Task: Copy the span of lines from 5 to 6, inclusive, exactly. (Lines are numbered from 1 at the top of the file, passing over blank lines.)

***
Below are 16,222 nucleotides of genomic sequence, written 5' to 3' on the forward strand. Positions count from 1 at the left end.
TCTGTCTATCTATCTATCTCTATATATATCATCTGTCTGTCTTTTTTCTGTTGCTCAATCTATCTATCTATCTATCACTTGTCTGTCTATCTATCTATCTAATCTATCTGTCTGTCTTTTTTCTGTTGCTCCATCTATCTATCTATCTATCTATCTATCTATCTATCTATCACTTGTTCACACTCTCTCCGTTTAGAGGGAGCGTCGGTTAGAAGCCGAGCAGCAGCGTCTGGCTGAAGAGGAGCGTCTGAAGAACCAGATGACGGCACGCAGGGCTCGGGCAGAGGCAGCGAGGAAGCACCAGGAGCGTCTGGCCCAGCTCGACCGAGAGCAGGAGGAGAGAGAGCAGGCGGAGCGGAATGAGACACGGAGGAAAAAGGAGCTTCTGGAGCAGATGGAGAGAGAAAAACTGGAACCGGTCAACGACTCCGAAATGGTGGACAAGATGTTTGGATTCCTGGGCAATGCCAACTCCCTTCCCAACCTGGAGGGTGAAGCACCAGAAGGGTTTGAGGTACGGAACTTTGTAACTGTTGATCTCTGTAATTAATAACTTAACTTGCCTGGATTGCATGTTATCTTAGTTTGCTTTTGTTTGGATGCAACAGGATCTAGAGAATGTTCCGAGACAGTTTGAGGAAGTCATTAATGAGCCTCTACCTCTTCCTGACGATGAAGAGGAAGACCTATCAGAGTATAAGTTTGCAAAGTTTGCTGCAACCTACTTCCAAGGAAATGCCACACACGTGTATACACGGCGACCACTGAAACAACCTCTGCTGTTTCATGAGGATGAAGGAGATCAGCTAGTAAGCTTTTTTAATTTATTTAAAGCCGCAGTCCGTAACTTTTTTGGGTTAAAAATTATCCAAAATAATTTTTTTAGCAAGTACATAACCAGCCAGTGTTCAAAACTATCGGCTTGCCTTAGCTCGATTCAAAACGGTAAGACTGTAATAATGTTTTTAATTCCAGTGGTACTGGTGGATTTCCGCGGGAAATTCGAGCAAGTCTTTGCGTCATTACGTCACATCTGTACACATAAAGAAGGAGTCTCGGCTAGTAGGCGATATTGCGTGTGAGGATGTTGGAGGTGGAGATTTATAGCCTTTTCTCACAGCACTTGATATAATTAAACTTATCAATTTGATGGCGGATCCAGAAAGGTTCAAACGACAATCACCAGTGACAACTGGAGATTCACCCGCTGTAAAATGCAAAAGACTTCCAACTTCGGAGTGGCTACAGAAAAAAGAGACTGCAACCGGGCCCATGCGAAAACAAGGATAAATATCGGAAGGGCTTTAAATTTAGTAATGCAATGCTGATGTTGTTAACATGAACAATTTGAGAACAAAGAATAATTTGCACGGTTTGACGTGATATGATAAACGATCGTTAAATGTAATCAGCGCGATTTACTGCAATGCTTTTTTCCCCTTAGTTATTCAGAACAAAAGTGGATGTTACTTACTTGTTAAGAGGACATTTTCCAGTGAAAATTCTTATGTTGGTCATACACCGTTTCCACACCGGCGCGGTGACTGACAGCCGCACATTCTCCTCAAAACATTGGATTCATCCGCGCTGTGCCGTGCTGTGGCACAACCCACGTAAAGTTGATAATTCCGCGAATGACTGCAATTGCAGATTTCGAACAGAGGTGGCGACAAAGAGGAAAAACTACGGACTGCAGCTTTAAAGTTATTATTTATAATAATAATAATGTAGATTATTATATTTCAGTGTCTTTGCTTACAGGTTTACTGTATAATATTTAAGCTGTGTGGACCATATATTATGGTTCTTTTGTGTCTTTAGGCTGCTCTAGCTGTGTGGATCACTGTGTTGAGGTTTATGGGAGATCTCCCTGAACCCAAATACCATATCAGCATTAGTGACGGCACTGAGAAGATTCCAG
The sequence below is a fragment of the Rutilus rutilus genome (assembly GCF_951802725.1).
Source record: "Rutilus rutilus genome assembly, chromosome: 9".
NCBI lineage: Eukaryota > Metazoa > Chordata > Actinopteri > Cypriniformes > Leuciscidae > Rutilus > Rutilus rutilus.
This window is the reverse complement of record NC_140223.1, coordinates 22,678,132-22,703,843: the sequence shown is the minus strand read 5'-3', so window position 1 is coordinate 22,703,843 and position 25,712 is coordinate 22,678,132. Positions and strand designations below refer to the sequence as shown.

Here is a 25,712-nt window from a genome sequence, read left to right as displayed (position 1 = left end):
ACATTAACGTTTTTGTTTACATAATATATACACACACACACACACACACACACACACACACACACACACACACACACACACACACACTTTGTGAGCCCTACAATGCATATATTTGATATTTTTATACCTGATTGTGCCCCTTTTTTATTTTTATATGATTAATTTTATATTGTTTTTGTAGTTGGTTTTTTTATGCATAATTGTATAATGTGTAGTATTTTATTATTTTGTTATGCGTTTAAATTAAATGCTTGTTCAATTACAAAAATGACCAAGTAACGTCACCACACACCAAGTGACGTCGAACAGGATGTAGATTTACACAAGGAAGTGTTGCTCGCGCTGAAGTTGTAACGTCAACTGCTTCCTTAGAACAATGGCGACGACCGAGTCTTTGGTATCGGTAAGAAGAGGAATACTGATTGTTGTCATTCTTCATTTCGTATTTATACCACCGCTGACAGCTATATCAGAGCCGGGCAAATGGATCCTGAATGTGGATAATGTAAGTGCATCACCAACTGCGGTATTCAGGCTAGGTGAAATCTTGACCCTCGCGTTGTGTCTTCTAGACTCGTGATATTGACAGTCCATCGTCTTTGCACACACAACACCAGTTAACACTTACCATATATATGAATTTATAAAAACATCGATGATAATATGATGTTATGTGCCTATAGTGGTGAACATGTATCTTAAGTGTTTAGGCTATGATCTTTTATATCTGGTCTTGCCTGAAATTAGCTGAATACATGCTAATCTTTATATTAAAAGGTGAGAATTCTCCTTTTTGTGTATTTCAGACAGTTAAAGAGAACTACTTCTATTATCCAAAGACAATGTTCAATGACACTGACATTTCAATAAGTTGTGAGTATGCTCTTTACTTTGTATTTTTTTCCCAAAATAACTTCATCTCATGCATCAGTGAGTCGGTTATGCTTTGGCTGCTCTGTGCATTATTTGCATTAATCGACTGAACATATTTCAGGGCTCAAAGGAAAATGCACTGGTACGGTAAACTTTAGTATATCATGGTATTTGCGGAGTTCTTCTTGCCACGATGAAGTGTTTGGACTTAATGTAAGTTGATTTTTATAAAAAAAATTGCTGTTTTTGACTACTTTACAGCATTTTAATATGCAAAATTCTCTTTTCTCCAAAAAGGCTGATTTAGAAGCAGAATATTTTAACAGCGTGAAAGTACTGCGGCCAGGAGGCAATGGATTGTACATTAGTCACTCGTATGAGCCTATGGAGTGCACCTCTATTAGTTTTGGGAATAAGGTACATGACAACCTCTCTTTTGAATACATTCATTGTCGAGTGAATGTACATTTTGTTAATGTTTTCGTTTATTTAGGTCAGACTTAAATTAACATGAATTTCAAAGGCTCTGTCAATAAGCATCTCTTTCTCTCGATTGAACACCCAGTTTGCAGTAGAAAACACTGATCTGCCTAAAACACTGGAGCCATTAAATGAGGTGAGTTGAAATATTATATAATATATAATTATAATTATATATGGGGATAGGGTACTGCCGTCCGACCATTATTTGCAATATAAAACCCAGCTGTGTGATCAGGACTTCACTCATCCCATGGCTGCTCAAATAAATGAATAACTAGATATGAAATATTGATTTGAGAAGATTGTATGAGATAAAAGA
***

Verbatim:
NCBI lineage: Eukaryota > Metazoa > Chordata > Actinopteri > Cypriniformes > Leuciscidae > Rutilus > Rutilus rutilus.
This window is the reverse complement of record NC_140223.1, coordinates 22,678,132-22,703,843: the sequence shown is the minus strand read 5'-3', so window position 1 is coordinate 22,703,843 and position 25,712 is coordinate 22,678,132. Positions and strand designations below refer to the sequence as shown.